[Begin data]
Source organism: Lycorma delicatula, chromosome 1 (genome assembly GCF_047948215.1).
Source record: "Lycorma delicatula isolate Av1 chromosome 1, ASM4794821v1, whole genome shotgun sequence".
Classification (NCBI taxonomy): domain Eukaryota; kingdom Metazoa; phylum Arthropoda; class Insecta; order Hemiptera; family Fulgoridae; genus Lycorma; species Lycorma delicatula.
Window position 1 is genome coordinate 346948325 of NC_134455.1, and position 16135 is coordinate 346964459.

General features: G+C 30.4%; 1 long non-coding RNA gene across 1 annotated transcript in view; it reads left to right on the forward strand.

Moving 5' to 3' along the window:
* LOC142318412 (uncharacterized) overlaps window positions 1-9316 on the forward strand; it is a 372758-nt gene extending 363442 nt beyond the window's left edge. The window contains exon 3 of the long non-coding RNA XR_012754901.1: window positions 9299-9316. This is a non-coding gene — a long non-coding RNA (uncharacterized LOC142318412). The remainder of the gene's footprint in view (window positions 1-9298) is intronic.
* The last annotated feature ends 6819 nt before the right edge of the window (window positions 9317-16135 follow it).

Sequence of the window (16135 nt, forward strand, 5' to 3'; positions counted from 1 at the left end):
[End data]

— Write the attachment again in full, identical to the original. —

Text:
Source organism: Lycorma delicatula, chromosome 1 (genome assembly GCF_047948215.1).
Source record: "Lycorma delicatula isolate Av1 chromosome 1, ASM4794821v1, whole genome shotgun sequence".
Classification (NCBI taxonomy): domain Eukaryota; kingdom Metazoa; phylum Arthropoda; class Insecta; order Hemiptera; family Fulgoridae; genus Lycorma; species Lycorma delicatula.
Window position 1 is genome coordinate 346948325 of NC_134455.1, and position 16135 is coordinate 346964459.

General features: G+C 30.4%; 1 long non-coding RNA gene across 1 annotated transcript in view; it reads left to right on the forward strand.

Moving 5' to 3' along the window:
* LOC142318412 (uncharacterized) overlaps window positions 1-9316 on the forward strand; it is a 372758-nt gene extending 363442 nt beyond the window's left edge. The window contains exon 3 of the long non-coding RNA XR_012754901.1: window positions 9299-9316. This is a non-coding gene — a long non-coding RNA (uncharacterized LOC142318412). The remainder of the gene's footprint in view (window positions 1-9298) is intronic.
* The last annotated feature ends 6819 nt before the right edge of the window (window positions 9317-16135 follow it).

Sequence of the window (16135 nt, forward strand, 5' to 3'; positions counted from 1 at the left end):